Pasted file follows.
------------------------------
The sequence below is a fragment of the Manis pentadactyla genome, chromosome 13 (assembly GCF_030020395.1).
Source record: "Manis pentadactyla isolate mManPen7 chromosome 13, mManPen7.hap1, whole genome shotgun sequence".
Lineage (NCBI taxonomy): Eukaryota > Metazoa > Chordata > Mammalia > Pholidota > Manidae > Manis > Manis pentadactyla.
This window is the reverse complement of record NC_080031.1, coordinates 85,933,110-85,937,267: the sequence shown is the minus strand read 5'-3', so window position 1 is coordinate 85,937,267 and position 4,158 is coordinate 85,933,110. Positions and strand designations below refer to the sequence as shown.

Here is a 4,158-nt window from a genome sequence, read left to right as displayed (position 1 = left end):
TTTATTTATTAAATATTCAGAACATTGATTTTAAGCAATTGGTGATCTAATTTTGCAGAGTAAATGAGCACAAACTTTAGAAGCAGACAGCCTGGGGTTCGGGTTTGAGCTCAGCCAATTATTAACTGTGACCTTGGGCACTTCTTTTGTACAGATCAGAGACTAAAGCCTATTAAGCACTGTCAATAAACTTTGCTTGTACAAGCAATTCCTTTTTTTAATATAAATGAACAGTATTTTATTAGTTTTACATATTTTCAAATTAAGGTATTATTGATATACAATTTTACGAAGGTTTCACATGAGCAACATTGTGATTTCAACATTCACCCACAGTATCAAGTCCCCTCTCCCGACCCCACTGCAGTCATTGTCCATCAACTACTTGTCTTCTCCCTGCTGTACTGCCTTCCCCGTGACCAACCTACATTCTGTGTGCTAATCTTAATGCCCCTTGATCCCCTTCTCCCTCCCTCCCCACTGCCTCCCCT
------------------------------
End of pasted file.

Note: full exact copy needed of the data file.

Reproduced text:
The sequence below is a fragment of the Manis pentadactyla genome, chromosome 13 (assembly GCF_030020395.1).
Source record: "Manis pentadactyla isolate mManPen7 chromosome 13, mManPen7.hap1, whole genome shotgun sequence".
Lineage (NCBI taxonomy): Eukaryota > Metazoa > Chordata > Mammalia > Pholidota > Manidae > Manis > Manis pentadactyla.
This window is the reverse complement of record NC_080031.1, coordinates 85,933,110-85,937,267: the sequence shown is the minus strand read 5'-3', so window position 1 is coordinate 85,937,267 and position 4,158 is coordinate 85,933,110. Positions and strand designations below refer to the sequence as shown.

Here is a 4,158-nt window from a genome sequence, read left to right as displayed (position 1 = left end):
TTTATTTATTAAATATTCAGAACATTGATTTTAAGCAATTGGTGATCTAATTTTGCAGAGTAAATGAGCACAAACTTTAGAAGCAGACAGCCTGGGGTTCGGGTTTGAGCTCAGCCAATTATTAACTGTGACCTTGGGCACTTCTTTTGTACAGATCAGAGACTAAAGCCTATTAAGCACTGTCAATAAACTTTGCTTGTACAAGCAATTCCTTTTTTTAATATAAATGAACAGTATTTTATTAGTTTTACATATTTTCAAATTAAGGTATTATTGATATACAATTTTACGAAGGTTTCACATGAGCAACATTGTGATTTCAACATTCACCCACAGTATCAAGTCCCCTCTCCCGACCCCACTGCAGTCATTGTCCATCAACTACTTGTCTTCTCCCTGCTGTACTGCCTTCCCCGTGACCAACCTACATTCTGTGTGCTAATCTTAATGCCCCTTGATCCCCTTCTCCCTCCCTCCCCACTGCCTCCCCT